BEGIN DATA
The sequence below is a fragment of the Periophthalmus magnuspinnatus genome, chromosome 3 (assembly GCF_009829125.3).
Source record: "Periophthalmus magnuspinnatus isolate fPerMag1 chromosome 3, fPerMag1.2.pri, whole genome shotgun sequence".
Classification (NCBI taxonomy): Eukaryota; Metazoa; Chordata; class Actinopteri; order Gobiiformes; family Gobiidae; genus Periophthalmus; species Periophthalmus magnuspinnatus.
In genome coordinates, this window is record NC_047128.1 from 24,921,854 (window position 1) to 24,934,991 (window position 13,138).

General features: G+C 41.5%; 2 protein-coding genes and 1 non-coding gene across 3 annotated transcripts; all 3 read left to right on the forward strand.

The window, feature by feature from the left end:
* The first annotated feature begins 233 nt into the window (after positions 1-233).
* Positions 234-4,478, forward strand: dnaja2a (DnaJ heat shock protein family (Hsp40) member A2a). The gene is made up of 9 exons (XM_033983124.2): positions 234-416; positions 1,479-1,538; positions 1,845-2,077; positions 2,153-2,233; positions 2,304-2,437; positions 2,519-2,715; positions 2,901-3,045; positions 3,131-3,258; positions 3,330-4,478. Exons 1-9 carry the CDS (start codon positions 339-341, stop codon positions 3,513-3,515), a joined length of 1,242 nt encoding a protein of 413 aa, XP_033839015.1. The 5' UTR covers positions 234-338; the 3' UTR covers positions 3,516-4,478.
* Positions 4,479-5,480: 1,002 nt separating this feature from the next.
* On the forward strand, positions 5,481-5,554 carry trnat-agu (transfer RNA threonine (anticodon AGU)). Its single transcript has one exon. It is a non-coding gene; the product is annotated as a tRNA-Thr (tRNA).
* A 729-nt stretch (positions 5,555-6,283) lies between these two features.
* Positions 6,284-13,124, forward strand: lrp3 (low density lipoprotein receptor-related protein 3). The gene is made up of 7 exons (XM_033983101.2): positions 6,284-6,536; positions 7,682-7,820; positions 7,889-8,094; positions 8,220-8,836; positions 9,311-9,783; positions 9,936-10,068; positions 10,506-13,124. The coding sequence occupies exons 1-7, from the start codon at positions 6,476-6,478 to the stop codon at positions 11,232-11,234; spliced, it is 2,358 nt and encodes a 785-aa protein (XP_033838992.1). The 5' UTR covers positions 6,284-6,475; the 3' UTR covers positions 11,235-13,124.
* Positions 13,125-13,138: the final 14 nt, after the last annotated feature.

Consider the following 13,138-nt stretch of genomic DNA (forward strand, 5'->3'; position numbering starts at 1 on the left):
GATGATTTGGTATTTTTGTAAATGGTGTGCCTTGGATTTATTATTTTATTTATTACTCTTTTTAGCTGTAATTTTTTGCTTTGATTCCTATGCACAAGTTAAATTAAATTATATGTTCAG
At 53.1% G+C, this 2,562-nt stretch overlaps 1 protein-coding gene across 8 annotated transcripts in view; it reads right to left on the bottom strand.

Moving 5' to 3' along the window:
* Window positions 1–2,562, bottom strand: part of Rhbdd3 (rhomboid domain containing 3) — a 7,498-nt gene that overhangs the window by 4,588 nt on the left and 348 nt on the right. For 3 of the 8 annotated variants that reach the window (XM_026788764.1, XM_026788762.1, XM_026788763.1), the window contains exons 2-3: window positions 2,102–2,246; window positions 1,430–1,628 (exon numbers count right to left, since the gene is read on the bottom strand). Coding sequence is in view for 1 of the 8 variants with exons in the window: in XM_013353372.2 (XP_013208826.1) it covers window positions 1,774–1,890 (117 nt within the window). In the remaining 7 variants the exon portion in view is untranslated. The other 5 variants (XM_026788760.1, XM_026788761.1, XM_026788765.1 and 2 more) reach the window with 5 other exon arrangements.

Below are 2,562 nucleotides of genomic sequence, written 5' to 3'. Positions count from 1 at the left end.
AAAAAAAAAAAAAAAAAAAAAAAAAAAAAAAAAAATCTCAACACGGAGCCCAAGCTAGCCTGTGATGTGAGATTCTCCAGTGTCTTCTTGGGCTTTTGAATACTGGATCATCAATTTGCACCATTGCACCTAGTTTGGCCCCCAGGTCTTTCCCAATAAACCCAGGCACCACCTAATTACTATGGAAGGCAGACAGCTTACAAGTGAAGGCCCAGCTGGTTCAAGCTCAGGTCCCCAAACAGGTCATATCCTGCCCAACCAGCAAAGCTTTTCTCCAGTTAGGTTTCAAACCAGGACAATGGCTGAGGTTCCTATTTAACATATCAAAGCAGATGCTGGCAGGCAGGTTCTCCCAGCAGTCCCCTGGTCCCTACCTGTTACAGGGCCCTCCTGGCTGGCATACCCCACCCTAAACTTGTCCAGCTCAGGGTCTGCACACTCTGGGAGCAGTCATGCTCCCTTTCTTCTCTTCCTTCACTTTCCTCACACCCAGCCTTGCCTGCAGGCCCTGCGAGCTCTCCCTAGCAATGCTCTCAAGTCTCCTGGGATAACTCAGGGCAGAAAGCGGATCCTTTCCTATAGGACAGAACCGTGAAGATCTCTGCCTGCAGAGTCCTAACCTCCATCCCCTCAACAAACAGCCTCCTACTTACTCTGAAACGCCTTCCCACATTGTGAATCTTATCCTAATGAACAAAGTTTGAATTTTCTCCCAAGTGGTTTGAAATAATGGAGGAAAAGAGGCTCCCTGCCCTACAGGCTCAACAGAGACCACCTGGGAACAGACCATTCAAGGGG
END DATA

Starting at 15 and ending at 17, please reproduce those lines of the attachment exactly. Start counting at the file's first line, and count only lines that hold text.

GATGATTTGGTATTTTTGTAAATGGTGTGCCTTGGATTTATTATTTTATTTATTACTCTTTTTAGCTGTAATTTTTTGCTTTGATTCCTATGCACAAGTTAAATTAAATTATATGTTCAG
At 53.1% G+C, this 2,562-nt stretch overlaps 1 protein-coding gene across 8 annotated transcripts in view; it reads right to left on the bottom strand.

Moving 5' to 3' along the window: